ROB DAVIS, Comic/Pulp Artist, Designer, Co-Publisher
AP –Thanks for stopping by All Pulp HQ, Rob. Let’s start with some biographical data. At the present, who is Rob Davis? Where do you live and what is you current occupation? Etc.
RD – I live in central Missouri near Columbia, home of the University of Missouri. When I’m not drawing, painting or working on designs on my computer I drive a bus for the Columbia Transit system.
AP –What kind of formal art education did you have?
RD – Most of what I do these days I taught myself, but I worked three years toward a Graphic Design/Illustration degree at what is now known as Missouri State University. The basics I learned there were a great foundation for what I ended up having to teach myself later.
AP –Were you a big comic book fan as a kid growing up? What was your favorite comic company, Marvel or DC?
RD – I read both Marvel and DC comics as a kid in the 60’s, though my favorite characters were those at Marvel. They just seemed more “real” to me somehow, though I certainly enjoyed what was going on at DC at the same time. I bought the Marvel comics off the stand and read the DC comics at the barber shop. Ha!
AP –Which graphic artists did you admire the most and which do you think had the most influence on your own style of drawing?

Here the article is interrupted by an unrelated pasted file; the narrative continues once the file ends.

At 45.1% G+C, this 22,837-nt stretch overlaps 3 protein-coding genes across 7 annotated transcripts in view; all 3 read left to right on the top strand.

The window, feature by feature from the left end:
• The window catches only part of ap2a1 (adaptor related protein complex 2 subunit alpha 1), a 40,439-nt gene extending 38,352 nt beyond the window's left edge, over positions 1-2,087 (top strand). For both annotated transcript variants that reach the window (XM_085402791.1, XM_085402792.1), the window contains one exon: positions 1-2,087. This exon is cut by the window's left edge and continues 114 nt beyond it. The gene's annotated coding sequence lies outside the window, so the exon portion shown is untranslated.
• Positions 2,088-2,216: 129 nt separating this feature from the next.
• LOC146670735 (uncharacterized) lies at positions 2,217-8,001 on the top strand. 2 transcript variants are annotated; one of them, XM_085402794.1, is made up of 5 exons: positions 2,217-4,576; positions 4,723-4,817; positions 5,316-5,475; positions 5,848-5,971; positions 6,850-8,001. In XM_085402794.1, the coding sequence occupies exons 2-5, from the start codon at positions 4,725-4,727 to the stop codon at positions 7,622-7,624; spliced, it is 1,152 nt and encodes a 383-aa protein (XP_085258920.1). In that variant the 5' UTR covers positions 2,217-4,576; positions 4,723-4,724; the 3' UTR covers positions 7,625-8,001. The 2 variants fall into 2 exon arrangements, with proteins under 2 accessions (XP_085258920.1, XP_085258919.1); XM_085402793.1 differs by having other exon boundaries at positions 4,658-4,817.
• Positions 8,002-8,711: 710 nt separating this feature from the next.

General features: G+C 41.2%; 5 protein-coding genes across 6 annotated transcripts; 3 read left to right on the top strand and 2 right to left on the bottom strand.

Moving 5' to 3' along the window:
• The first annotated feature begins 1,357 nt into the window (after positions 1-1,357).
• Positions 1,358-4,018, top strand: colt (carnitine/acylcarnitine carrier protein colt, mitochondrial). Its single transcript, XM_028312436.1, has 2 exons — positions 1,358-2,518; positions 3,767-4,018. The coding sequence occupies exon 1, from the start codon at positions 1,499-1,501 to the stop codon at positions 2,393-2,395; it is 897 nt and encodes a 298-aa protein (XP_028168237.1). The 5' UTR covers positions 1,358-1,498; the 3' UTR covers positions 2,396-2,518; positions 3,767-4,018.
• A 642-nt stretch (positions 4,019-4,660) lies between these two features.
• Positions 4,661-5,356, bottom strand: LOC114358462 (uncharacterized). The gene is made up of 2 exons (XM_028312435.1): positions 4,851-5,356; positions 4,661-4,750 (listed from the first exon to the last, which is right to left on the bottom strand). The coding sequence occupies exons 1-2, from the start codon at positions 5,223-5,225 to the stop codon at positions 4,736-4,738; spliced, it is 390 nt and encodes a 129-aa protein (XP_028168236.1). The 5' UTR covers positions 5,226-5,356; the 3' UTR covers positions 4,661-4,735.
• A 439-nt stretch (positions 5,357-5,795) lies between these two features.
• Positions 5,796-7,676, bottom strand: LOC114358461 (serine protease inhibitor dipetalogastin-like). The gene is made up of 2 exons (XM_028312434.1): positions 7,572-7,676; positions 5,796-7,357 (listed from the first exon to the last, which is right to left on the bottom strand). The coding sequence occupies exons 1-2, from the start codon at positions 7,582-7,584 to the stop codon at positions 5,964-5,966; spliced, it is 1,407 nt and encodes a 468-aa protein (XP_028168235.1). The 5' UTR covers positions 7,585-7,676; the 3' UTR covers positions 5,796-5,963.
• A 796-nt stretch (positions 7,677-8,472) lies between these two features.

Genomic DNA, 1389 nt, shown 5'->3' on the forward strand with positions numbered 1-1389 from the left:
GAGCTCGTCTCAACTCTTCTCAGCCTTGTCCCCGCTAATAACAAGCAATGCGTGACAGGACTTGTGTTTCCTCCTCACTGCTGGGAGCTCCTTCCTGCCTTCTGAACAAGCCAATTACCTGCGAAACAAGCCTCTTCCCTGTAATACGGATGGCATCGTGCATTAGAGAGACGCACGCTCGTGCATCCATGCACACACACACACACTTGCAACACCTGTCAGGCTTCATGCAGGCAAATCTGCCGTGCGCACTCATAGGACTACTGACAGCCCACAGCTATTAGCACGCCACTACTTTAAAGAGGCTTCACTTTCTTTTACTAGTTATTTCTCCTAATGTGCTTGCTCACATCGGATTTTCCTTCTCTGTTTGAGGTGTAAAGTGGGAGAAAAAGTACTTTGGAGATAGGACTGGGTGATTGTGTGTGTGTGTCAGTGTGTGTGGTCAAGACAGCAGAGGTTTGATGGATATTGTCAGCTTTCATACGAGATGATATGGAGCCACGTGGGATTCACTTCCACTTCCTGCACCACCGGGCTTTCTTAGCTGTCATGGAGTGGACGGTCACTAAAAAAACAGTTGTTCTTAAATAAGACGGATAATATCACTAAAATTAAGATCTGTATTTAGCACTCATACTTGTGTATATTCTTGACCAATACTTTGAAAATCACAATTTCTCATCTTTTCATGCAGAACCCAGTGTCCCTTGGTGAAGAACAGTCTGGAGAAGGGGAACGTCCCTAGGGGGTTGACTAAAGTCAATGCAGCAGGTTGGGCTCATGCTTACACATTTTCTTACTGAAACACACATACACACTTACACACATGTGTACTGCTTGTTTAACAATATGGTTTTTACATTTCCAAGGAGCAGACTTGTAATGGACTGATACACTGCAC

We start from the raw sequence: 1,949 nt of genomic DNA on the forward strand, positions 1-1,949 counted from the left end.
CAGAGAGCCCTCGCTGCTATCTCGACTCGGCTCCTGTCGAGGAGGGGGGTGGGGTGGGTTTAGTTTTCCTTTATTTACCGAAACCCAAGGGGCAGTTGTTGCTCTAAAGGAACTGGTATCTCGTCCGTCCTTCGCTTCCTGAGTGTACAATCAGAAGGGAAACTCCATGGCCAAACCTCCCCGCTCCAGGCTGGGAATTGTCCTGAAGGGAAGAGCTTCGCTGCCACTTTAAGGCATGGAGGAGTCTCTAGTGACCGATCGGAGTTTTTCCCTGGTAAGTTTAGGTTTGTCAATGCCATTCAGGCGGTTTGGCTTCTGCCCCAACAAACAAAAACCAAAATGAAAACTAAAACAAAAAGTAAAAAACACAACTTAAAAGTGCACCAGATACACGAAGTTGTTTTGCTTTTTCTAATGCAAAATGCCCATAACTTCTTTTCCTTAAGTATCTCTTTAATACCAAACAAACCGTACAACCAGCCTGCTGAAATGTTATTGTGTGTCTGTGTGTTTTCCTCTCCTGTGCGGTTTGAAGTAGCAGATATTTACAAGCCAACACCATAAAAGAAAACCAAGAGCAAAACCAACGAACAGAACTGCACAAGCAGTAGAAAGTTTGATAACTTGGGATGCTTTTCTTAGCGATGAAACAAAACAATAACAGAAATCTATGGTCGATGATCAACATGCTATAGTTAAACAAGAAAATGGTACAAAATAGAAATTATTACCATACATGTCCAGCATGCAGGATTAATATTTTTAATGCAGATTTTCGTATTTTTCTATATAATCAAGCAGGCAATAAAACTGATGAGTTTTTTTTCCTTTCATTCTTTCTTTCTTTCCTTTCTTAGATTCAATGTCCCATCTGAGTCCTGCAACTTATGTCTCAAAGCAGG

AP – What was your first professional comic assignment? Who was the writer and for what company did this appear?
RD – Oh, my. Now you’re making me dig back! Ha! My first professional comics work was as a letterer for NOW Comics’ “SYPHONS” comic. I can’t tell you who the artist/writer was- we’re talking 1988-89, here-, but after that first issue I was made the inker of the strip too. After about 3-4 issues of that I also lettered and inked another book from NOW that never saw print and eventually penciller on DAI KAMIKAZE! Before my work at NOW I did some illustration work on Mayfair Games’ DC HEROES role-playing game.
AP – Describe the feeling of seeing your work published for the first time. Were you happy with it, or are you one of those critical types who sees where you’d have done things differently?
RD – I always see the flaws. Ha! I’ve been told that as an artist if you’re ever completely satisfied with your work, or stop growing and improving then you’re “dead” as a creative person. I’d tend to agree with that assessment.
AP – What other companies did you work for during your career?